Going up the country

We leave the relative sophistication and affluence of the east coast and head inland, up-country. It’s sparsely populated, even by Tassie standards.  We see few cars, few settlements, few people.  Low intensity agriculture is the order of the day, and logging too.

Our goal is Mount Field National Park. Tasmania has set aside much of its land area as National Parks, and Mount Field is one of the oldest; it has a variety of landscapes and ecosystems to enjoy.  Altitude is the key.  The less elevated areas boast thick forests and towering waterfalls, but further up these give way to glaciated mountains, windswept moors and tranquil lakes.  We stay overnight just outside the park boundary, grab an early morning mocha – one of the best we’ve had anywhere, ever – from the Park Visitor Centre, and set off to explore.

We head first to Russell Falls, walking beside a small river through dense and luxuriant forest:

tasmania-mt-field-russell-falls-area-2016-2

Here we are pleased to get good views of a Pademelon.  This is, basically, a short-arsed forest dwelling wallaby.  We saw them in Bruny, but they were strictly nocturnal so we didn’t manage to get a photo.  Here they are more visible and more confiding, though still wary:

tasmania-mt-field-pademelon-2016-1

Russell Falls, when we reach them, are spectacular …

tasmania-mt-field-russell-falls-2016-6

… and we trek further up the mountainside to see the equally impressive Horseshoe Falls:

tasmania-mt-field-horseshoe-falls-2016-3

We head back to the car and drive 15k uphill along twisty and demanding gravel roads. Trees are smaller here, and there are patches of sub-alpine moorland.  The place we are heading for is Pandani Grove, home to a distinctive form of vegetation that looks superficially as if it belongs in the tropics rather than at the top of a mountain that gets more than its fair share of snow and howling winds straight from Antarctica:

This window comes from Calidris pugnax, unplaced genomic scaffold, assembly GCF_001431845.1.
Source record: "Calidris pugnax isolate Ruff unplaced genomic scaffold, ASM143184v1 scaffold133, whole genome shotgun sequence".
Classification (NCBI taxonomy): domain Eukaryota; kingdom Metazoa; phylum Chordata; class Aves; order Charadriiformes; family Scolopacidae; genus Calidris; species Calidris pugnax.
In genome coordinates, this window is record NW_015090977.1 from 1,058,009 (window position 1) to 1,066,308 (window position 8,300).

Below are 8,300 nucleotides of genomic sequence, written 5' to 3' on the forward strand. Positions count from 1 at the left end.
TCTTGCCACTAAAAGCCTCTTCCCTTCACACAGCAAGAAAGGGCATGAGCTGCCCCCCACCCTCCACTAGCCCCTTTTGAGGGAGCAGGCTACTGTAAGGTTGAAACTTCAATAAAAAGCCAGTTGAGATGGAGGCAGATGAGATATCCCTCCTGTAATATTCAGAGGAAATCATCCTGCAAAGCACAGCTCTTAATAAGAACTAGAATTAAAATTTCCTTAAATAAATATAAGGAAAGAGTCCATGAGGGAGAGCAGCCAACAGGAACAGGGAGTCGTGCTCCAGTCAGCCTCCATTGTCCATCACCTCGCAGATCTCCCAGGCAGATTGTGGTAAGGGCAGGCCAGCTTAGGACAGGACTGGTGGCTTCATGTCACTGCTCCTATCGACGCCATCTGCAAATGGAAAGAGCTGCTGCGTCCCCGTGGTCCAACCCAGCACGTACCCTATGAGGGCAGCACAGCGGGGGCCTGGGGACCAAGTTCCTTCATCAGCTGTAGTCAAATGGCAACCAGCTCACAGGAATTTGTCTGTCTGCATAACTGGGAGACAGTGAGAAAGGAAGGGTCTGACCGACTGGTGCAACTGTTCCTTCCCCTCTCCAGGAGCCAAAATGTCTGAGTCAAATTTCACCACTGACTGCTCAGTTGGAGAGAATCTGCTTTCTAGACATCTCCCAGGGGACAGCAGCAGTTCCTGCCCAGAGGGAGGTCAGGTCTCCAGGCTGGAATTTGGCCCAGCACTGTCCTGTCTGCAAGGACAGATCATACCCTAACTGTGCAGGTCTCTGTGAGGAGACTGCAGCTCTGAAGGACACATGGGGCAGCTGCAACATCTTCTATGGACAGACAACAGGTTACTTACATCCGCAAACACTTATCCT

tasmania-mt-field-lake-dobson-pandani-grove-2016-14

Alpine Lizards, well adapted to this cold and variable climate, can also be found sunning themselves on rocks and paths:

tasmania-mt-field-lizard-2016-4

We wrap up our short visit to Mount Field National Park by taking the Tall Trees Walk, which feature the world’s tallest flowering plant: the Swamp Gum …

tasmania-mt-field-tall-trees-panoramic-2016

Mount Field National Park is a great place to visit and we’d like to stay longer but we have to move on, to continue up the country into the wilds of Central Tasmania.

[17 November]

Author: Platypus Man

"Platypus" is a red herring: I'm English, although my blogging career began in my record of a 2016 road trip to Tasmania. Other blogs followed covering road trips in Newfoundland (2017), the Yellowstone area of the USA (2018) and New Zealand (2019). My current project is "Now I'm 64" , a weekly blog covering UK travel and wildlife, along with bits of history, social commentary and moans about the injustice of aging. I can guarantee a few laughs, and also the occasional rant. Some of it's even quite well written!

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